Goodbye Microsoft Yahoo!, hello local iPhone

Microsoft has walked away from a Yahoo! deal for now, while the iPhone steps closer to official presence in the region

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By  Mark Sutton Published  May 6, 2008

Good news for Google then, as despite analyst expectations, Microsoft didn't man the harpoons to try and land the Yahoo! whale, but decided to walk away from the deal that could have created a credible rival to Google.

Both Yahoo! and Microsoft are showing signs of hurt feelings, and insisting that they have other plans for online business up their sleeves, but it is Yahoo! that will have to prove it first. A relatively good run in the first quarter of this year has been reversed by the inevitable stock market reaction to the rejection of the offer, with 15% knocked off its value in trading on Monday.

Yahoo! CEO Jerry Yang should certainly be worried. According to a report from the BBC, Yahoo!'s two largest shareholders were happy to accept just $1 more per share than Microsoft's revised weekend offer of $33, but Yang and his board stuck out for $37 per share. Investors aren't happy at losing that value, and a shareholder meeting set for 3rd July looks set to be a showdown.

While Yahoo! is thought to still be talking over a possible deal with Time Warner to take on its AOL business, the shareholders are clearly upset. Analysts think it unlikely that shareholders would throw out the whole board, especially without a deal on the table anymore, but they may choose to punish Yang. Microsoft claimed that it was put off the idea of a proxy fight over fears of a ‘scorched earth' policy by the Yahoo! board, and as a founder of the company, it's easy to see Yang's decision to reject the deal as not just a desire to preserve shareholder value, but a rather a petulant attempt to retain ‘his' company.

With a change in directors and a lower share price, Microsoft could well sneak back in. The company is clearly intent on getting into the online services business, and while areas such as mobile web and the Silverlight media player give Microsoft more open potential for competition, the key sectors such as online advertising, services and search are already dominated by Google. Microsoft could attempt to grow its presence in these areas organically, or add to its existing small acquisitions in the online space to cobble together a raft of services, but a single big purchase would be a much quicker, less risky way to gain mass against.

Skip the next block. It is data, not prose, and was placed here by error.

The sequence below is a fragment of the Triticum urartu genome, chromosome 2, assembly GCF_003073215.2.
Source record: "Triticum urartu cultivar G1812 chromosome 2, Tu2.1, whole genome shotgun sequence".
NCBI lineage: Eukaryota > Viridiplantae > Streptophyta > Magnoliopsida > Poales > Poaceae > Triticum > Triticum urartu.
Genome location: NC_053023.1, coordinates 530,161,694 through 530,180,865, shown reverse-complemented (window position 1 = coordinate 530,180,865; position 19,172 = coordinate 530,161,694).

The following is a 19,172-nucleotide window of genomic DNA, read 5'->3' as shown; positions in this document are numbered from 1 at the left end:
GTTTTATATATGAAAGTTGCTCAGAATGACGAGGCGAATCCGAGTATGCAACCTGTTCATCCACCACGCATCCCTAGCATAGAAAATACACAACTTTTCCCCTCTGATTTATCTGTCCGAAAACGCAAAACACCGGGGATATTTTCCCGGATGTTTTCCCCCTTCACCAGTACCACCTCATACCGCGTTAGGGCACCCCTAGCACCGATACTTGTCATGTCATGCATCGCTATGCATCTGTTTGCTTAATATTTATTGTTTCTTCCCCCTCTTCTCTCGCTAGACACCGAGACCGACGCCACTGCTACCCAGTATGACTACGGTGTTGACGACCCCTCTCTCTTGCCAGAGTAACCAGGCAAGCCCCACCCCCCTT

Ballmer might have seen his whale slip away this time, but like Captain Ahab, I wouldn't be surprised if he's heading back out to sea soon.


Finally some news on the iPhone officially making its way to the Middle East region, albeit just in Egypt at the moment. UK telecoms giant Vodafone has landed the rights to sell the iPhone in ten new markets , including Egypt, Turkey and India - which if nothing else will make grey market imports easier and hopefully officially bring Arabic language to the device.

There's no news on a possible Gulf launch yet, although Vodafone is the majority shareholder in Qatar's second mobile licence, which is due to start operations some time this year, and the company has links to Zain in Bahrain and Kuwait, so maybe.

There has been some suggestion that the deal has been cut to allow Apple to dump stocks of its current 2.5G iPhone ahead of the anticipated launch of a second 3G version in June, but this doesn't seem likely.

While some of the ten countries don't have 3G, and in fact, as a Vodafone spokesperson pointed out to me, haven't even announced any plans for 3G licences, the iPhone has been too popular for there to be that much excess stock floating about - unless the several million iPhones that have ‘disappeared' from official operators weren't really sold and unlocked, but instead have been sitting around gathering dust all year?

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